"Our proof would be directed to the point that first there was no valid basis, no reasonable basis for saying that there was a violation of the collective bargaining agreement; that the International simply does not have before it and in fact there is no factual support does not have anything for the allegation that the Local violated the collective bargaining agreement." (TR 11.)
"My evidence would be the testimony of Mr. Fujikawa, the business manager, and the testimony of two other officers of the Local Union, who would testify to the fact that the Local never received any instructions, were wholly unaware of any instructions, if any instructions have in fact been given. * * * So that in fact the Local did not refuse to comply with any direction of the president. (TR 12.)
"* * * we would put on Mr. Fujikawa and other officers as well as a fourth witness to point out that there was no violation of the collective bargaining agreement and there were no violations of any other aspect of the constitutional duties." (TR 14.) "* * * there was no mass walkout [on Halfhill]." (TR 38.)

In summary, plaintiffs offered to prove by negation that the only reason for the imposition of the trusteeship was the Halfhill suit. The court denied plaintiffs the opportunity to put on oral testimony at this stage because:

"A requirement of oral testimony would in effect require a full hearing on the merits and would thus defeat one of the purposes of a preliminary injunction which is to give speedy relief from irreparable injury." Ross-Whitney Corp. v. Smith Kline and French Laboratories, 9 Cir., 1953, 207 F.2d 190, 198.

In Ross-Whitney the Ninth Circuit upheld the granting of a preliminary injunction over the protest of the defendants that a preliminary injunction cannot be based on affidavits rather than oral testimony. It is similarly within the sound discretion of the court to deny plaintiffs the opportunity to put on oral testimony at this preliminary stage. Plaintiffs' offer of proof, taken together with the affidavits of International Vice President Vinson, International Representative Eli, Fujikawa, and the transcript of an intra-union hearing which cover the factual issues, are sufficient to permit this court to decide if a preliminary injunction should issue.

The intra-union hearing just referred to was held on October 13, 1969 "to permit the presentation of evidence as to why the International charge [i.e., trusteeship] should not be continued." (Vinson letter of September 30, supra.) International Vice President Vinson presided. International Representative Eli represented the International in urging the continuation of the trusteeship. Fujikawa and Reynolds Jerome *506 (another member of Local) represented the Local in urging the discontinuance of the trusteeship.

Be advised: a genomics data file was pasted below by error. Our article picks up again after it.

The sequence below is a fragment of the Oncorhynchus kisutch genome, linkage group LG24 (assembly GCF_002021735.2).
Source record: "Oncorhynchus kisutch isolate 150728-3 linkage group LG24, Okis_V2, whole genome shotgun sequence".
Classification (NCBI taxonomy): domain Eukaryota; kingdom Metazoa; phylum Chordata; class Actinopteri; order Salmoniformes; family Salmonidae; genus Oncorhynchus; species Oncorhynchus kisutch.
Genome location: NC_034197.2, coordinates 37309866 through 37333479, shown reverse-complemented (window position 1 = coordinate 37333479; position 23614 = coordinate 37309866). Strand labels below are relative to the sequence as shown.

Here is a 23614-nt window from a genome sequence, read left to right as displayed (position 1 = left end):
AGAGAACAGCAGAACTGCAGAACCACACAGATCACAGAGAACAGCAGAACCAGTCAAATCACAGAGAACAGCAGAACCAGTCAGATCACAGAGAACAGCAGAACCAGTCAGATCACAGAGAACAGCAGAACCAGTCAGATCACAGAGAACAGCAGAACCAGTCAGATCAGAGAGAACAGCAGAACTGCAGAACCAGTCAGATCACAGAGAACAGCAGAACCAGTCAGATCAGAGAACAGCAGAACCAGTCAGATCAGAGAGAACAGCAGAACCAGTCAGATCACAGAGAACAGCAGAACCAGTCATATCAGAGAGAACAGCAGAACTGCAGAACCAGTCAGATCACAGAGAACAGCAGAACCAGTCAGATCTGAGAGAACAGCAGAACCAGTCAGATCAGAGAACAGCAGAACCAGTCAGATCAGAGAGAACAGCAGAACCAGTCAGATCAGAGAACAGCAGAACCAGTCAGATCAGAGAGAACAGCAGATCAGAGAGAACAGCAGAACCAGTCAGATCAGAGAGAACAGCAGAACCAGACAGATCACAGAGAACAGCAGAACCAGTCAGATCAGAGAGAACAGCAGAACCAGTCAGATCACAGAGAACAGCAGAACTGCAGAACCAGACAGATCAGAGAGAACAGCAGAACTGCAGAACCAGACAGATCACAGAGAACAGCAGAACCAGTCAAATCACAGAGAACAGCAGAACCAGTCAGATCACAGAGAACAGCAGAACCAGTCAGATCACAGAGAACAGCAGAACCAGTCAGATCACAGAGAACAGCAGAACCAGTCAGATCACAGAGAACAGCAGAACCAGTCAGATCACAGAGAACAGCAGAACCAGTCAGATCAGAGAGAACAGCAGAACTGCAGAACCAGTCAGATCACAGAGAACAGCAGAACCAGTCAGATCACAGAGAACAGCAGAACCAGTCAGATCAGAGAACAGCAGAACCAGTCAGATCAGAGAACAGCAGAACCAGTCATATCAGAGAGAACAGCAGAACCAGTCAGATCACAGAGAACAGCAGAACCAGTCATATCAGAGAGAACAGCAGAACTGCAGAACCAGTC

Through the testimony of International Representatives Eli and Hughes, the International produced evidence tending to prove that agents of Local were responsible for unauthorized work stoppages against Halfhill and failed to countermand such work stoppages when ordered to do so by the International.

As noted before, it is clear that such work stoppages, if they occurred, would constitute violations of the PECA-IBEW collective bargaining agreement and the IBEW constitution. It is equally clear that § 302 of the Landrum-Griffin Act does not prevent an International from imposing a trusteeship upon a Local in order to stop such practices whether or not such practices are the subject of a separate civil action brought by Halfhill himself. And yet, in the entire course of this intra-union hearing, neither Fujikawa nor Jerome, speaking for Local, denied the basic correctness of the International's testimony,[9] nor did Local present any evidence whatsoever in rebuttal.

This court is unable to find that plaintiffs have made a prima facie case that the trusteeship was imposed merely because Local was sued by Halfhill.

Plaintiffs next contend that, even if the International had more than one motive for imposing the trusteeship, the dominant motive remains the fact that Local was sued by Halfhill. Because this allegedly dominant motive is an improper one, they conclude, the trusteeship was imposed invalidly. In Parks v. I.B.E.W., supra, the Local argued similarly that the International President had "mixed motives" for imposing the trusteeship. The argument was rejected in Parks. It must also be rejected here, in this preliminary stage. It is not necessary at this time for the court to engage in an exploration of the collective psyche of International in order to determine which motive holds greatest sway over it. If any one of the motives professed by International withstands the test of § 302, it is now sufficient.

Plaintiffs' next contention is "that there is no justification for the imposition of the trusteeship, for depriving the Local of its autonomy, inasmuch as all that International was interested in is the removal of Fujikawa." (TR Oct. 29, 1969, at 44.) This argument is rejected on the same basis as the preceding one.

Even if this court were satisfied that International had no reasonable basis for believing that Local was involved in any misconduct whatsoever, the court would not be disposed to grant interlocutory relief under the particular circumstances of this case. The International would have a legally valid basis for imposing the trusteeship even if that were done for the sole purpose of assuming the defense of the Halfhill litigation. The Local stands accused of active participation in an elaborate conspiracy to restrain competition in the electrical contracting industry in Hawaii. Halfhill asks for $20 million in damages.